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Surrounding yourself with prospective mentors is an excellent way to build lifelong success. When Steve Jobs founded Apple, he learned from colleagues like Steve Wozniak about what it took to build computer hardware. And he learned from early investors like Mike Markkula about what it took to build a successful company and market a product. Now imagine if Jobs had surrounded himself with toxic personalities instead. It is likely that he would not have been able to create a company that is on course to be valued at $1 trillion.

If you interact with people who demonstrate questionable behaviour, you’re more likely to model that behaviour yourself or to become stressed as a result. At the very least, you will be missing out on the opportunity to network with more successful and inspiring individuals.

This article will review seven personality types that should be eliminated from your life in order to build your most successful self. Once these people are gone, you can work on building a network of people who influence you positively.

1. Micromanagers

According to a report by NPR, micromanagement is one of the biggest factors associated with employee dissatisfaction, lowered motivation and lack of professional creativity. To be successful, you must learn to solve problems independently. Micromanaging can make it difficult to develop these skills.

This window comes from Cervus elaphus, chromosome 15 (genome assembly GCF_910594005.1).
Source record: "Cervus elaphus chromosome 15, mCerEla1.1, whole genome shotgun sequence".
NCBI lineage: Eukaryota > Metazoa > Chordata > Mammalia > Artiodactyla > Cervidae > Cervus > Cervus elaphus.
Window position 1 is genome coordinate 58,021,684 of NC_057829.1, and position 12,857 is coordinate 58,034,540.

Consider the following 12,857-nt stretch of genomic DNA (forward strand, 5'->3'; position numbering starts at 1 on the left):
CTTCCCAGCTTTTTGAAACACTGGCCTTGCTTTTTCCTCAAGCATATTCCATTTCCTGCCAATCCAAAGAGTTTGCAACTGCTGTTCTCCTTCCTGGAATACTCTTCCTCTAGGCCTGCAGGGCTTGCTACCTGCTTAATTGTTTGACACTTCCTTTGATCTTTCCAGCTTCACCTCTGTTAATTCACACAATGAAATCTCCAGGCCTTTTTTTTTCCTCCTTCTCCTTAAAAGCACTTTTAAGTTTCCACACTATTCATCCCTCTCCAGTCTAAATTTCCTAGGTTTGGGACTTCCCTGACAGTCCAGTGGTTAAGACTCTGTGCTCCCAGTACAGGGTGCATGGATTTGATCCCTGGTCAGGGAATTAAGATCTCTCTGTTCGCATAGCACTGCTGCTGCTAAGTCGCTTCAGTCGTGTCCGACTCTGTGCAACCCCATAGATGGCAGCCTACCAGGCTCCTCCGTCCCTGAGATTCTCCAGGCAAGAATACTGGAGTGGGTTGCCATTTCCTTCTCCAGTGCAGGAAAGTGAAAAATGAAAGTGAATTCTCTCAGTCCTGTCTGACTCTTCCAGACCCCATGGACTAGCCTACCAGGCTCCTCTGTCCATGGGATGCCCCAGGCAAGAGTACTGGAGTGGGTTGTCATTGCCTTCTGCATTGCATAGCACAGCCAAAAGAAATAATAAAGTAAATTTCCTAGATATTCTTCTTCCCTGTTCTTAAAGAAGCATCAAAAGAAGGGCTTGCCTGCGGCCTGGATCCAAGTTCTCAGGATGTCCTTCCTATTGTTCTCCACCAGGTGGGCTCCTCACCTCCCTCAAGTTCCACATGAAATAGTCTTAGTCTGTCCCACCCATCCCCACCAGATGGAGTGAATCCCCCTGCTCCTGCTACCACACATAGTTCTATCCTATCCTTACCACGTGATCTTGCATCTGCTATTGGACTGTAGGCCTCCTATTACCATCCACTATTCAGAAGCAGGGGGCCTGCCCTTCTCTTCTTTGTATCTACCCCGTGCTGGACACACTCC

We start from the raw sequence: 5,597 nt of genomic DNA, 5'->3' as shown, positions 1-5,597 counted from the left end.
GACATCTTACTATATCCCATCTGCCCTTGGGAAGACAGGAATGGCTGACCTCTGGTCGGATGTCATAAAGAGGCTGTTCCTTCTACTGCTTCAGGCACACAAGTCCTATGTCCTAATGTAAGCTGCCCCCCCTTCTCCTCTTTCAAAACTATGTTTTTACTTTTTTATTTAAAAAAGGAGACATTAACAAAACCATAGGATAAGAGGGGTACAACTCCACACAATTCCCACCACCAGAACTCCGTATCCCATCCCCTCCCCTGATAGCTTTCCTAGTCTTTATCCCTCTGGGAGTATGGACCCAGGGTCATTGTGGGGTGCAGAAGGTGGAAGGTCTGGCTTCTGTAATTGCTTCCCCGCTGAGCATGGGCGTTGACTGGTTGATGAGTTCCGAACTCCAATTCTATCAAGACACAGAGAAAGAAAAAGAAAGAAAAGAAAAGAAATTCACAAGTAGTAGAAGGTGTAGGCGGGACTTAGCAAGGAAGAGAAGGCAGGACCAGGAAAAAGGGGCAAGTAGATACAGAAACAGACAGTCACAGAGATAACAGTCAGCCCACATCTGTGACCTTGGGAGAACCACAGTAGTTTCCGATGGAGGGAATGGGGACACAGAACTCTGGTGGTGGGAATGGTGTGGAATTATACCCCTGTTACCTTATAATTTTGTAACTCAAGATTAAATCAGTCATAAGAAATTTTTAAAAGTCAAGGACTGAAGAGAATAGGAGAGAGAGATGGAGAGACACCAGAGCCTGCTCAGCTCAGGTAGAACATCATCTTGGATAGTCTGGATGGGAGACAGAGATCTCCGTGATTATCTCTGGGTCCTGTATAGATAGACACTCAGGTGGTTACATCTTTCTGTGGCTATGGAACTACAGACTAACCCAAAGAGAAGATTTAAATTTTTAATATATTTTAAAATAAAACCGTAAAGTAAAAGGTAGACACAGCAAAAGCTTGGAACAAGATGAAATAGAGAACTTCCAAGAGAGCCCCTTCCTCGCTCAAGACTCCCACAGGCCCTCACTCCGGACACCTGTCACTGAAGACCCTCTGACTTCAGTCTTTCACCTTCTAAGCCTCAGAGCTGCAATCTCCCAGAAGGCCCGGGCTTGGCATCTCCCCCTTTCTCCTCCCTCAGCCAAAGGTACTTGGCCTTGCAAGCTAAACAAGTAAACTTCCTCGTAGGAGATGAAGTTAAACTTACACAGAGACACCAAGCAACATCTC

Related: Keep An Eye Out For Toxic Employees

2. Short-term thinkers

If you surround yourself with short-term thinkers, it will be difficult to know if an idea is destined for long-term success. Those who are narrow-minded may be more likely to dismiss one of your ideas because it will take time to develop into a meaningful success.

Take the creation of Airbnb as an example. The company was founded in 2008. At the time the “sharing economy” did not exist, and hotel chains like Starwood and Hilton dominated the lodging market. A short-term thinker would have criticised an idea like Airbnb.

In order for the company to be successful, Airbnb would need to change people’s attitudes and expectations about travel. They would need to encourage people to be comfortable staying with strangers, and they would need to find ways to mitigate possible liability should something tragic happen during a customer’s stay.

Well-respected venture capitalists decided to pass on Airbnb because of these short-term concerns. The Airbnb founders were only able to find success once they connected with people who were comfortable thinking long term.

3. Pessimists

pessimistsPessimism is not always a bad trait; at times it can help entrepreneurs to recognize certain pitfalls that might otherwise be overlooked. However, a steady diet of pessimism is toxic when it comes to taking big professional risks.